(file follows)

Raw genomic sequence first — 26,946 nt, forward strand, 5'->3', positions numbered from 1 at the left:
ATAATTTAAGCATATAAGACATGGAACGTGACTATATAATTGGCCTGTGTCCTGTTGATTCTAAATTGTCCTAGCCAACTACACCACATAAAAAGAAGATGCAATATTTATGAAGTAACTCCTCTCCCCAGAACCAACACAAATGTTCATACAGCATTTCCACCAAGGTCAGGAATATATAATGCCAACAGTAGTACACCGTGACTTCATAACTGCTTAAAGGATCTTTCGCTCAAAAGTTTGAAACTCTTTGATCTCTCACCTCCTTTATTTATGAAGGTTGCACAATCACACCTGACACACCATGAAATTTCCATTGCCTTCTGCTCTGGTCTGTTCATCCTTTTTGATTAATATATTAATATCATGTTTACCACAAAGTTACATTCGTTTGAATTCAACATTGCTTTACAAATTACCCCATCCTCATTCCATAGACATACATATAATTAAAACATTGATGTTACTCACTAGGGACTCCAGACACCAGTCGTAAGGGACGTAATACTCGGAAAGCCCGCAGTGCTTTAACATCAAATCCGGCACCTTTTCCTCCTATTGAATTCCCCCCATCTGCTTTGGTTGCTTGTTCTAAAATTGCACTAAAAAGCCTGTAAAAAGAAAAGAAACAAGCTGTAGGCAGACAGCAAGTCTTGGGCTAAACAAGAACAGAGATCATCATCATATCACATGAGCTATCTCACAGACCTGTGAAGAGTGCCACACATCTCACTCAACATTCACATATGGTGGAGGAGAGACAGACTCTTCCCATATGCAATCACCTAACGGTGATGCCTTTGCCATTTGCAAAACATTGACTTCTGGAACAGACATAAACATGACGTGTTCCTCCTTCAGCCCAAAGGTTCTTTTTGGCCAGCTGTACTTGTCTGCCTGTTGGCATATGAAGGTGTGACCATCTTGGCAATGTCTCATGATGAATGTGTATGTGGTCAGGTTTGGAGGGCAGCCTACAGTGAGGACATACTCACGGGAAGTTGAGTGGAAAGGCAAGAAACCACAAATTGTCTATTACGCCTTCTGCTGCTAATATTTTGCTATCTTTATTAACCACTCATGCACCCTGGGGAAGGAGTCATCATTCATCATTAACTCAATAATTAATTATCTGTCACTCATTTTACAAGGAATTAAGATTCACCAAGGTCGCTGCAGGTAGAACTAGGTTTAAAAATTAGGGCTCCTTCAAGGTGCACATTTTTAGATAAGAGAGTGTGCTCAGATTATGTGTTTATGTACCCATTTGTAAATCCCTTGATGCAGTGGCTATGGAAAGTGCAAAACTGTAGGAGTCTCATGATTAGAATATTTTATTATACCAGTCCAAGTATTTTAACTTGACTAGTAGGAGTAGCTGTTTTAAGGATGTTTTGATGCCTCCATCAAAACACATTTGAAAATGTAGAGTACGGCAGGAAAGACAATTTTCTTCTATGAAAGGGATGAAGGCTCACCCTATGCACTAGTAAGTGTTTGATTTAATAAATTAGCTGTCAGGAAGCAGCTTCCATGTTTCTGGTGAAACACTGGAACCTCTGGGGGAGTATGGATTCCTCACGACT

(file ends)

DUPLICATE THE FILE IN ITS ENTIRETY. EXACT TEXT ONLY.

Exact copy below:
Raw genomic sequence first — 26,946 nt, forward strand, 5'->3', positions numbered from 1 at the left:
ATAATTTAAGCATATAAGACATGGAACGTGACTATATAATTGGCCTGTGTCCTGTTGATTCTAAATTGTCCTAGCCAACTACACCACATAAAAAGAAGATGCAATATTTATGAAGTAACTCCTCTCCCCAGAACCAACACAAATGTTCATACAGCATTTCCACCAAGGTCAGGAATATATAATGCCAACAGTAGTACACCGTGACTTCATAACTGCTTAAAGGATCTTTCGCTCAAAAGTTTGAAACTCTTTGATCTCTCACCTCCTTTATTTATGAAGGTTGCACAATCACACCTGACACACCATGAAATTTCCATTGCCTTCTGCTCTGGTCTGTTCATCCTTTTTGATTAATATATTAATATCATGTTTACCACAAAGTTACATTCGTTTGAATTCAACATTGCTTTACAAATTACCCCATCCTCATTCCATAGACATACATATAATTAAAACATTGATGTTACTCACTAGGGACTCCAGACACCAGTCGTAAGGGACGTAATACTCGGAAAGCCCGCAGTGCTTTAACATCAAATCCGGCACCTTTTCCTCCTATTGAATTCCCCCCATCTGCTTTGGTTGCTTGTTCTAAAATTGCACTAAAAAGCCTGTAAAAAGAAAAGAAACAAGCTGTAGGCAGACAGCAAGTCTTGGGCTAAACAAGAACAGAGATCATCATCATATCACATGAGCTATCTCACAGACCTGTGAAGAGTGCCACACATCTCACTCAACATTCACATATGGTGGAGGAGAGACAGACTCTTCCCATATGCAATCACCTAACGGTGATGCCTTTGCCATTTGCAAAACATTGACTTCTGGAACAGACATAAACATGACGTGTTCCTCCTTCAGCCCAAAGGTTCTTTTTGGCCAGCTGTACTTGTCTGCCTGTTGGCATATGAAGGTGTGACCATCTTGGCAATGTCTCATGATGAATGTGTATGTGGTCAGGTTTGGAGGGCAGCCTACAGTGAGGACATACTCACGGGAAGTTGAGTGGAAAGGCAAGAAACCACAAATTGTCTATTACGCCTTCTGCTGCTAATATTTTGCTATCTTTATTAACCACTCATGCACCCTGGGGAAGGAGTCATCATTCATCATTAACTCAATAATTAATTATCTGTCACTCATTTTACAAGGAATTAAGATTCACCAAGGTCGCTGCAGGTAGAACTAGGTTTAAAAATTAGGGCTCCTTCAAGGTGCACATTTTTAGATAAGAGAGTGTGCTCAGATTATGTGTTTATGTACCCATTTGTAAATCCCTTGATGCAGTGGCTATGGAAAGTGCAAAACTGTAGGAGTCTCATGATTAGAATATTTTATTATACCAGTCCAAGTATTTTAACTTGACTAGTAGGAGTAGCTGTTTTAAGGATGTTTTGATGCCTCCATCAAAACACATTTGAAAATGTAGAGTACGGCAGGAAAGACAATTTTCTTCTATGAAAGGGATGAAGGCTCACCCTATGCACTAGTAAGTGTTTGATTTAATAAATTAGCTGTCAGGAAGCAGCTTCCATGTTTCTGGTGAAACACTGGAACCTCTGGGGGAGTATGGATTCCTCACGACT